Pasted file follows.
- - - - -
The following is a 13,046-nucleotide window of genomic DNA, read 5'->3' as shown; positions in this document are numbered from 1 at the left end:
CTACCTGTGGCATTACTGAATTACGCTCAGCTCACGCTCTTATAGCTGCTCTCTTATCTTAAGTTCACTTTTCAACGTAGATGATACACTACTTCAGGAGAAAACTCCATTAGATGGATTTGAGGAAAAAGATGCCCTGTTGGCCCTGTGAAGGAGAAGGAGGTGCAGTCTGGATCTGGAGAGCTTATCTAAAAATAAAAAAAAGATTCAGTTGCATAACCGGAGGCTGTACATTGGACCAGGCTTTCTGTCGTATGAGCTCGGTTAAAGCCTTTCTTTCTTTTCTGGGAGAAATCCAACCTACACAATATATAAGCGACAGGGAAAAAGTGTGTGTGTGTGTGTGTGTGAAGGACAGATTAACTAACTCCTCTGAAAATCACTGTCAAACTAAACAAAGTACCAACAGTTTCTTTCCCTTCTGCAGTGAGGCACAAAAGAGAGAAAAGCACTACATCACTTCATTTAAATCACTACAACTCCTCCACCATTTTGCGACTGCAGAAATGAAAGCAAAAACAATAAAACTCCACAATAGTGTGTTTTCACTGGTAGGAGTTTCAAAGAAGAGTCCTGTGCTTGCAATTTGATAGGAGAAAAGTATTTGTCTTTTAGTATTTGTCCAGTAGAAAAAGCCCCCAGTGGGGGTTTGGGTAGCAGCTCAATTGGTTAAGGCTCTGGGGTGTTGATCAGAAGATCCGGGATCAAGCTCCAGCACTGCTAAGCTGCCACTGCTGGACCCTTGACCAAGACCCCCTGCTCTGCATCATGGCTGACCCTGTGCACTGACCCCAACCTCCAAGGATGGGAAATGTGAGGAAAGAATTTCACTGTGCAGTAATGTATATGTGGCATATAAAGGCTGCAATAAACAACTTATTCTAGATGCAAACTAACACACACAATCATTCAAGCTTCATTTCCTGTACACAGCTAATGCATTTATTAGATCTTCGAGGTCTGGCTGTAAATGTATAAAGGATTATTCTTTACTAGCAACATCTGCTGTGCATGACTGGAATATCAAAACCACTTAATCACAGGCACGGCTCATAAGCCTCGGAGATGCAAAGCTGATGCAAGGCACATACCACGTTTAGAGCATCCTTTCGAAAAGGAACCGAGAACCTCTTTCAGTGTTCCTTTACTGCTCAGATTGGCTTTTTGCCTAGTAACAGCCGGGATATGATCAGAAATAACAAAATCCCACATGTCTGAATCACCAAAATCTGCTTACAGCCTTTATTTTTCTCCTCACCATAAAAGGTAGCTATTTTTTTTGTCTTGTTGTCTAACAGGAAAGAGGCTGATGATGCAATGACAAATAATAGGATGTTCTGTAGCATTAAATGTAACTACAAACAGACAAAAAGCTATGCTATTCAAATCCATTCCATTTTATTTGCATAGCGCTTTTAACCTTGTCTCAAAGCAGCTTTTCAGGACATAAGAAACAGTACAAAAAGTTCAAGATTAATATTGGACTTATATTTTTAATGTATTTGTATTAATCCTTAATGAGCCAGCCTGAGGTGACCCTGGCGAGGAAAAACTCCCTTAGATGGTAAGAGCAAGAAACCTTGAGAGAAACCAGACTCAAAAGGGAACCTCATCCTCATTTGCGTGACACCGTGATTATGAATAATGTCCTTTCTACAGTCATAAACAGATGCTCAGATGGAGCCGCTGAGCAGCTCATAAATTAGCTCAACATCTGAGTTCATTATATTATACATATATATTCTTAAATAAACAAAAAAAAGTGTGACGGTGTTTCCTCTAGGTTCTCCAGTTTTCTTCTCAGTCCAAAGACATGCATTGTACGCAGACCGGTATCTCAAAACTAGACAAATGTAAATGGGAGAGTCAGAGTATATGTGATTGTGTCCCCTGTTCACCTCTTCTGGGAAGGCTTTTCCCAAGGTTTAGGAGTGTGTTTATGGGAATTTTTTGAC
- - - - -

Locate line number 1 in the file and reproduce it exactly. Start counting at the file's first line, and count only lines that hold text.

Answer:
The following is a 13,046-nucleotide window of genomic DNA, read 5'->3' as shown; positions in this document are numbered from 1 at the left end: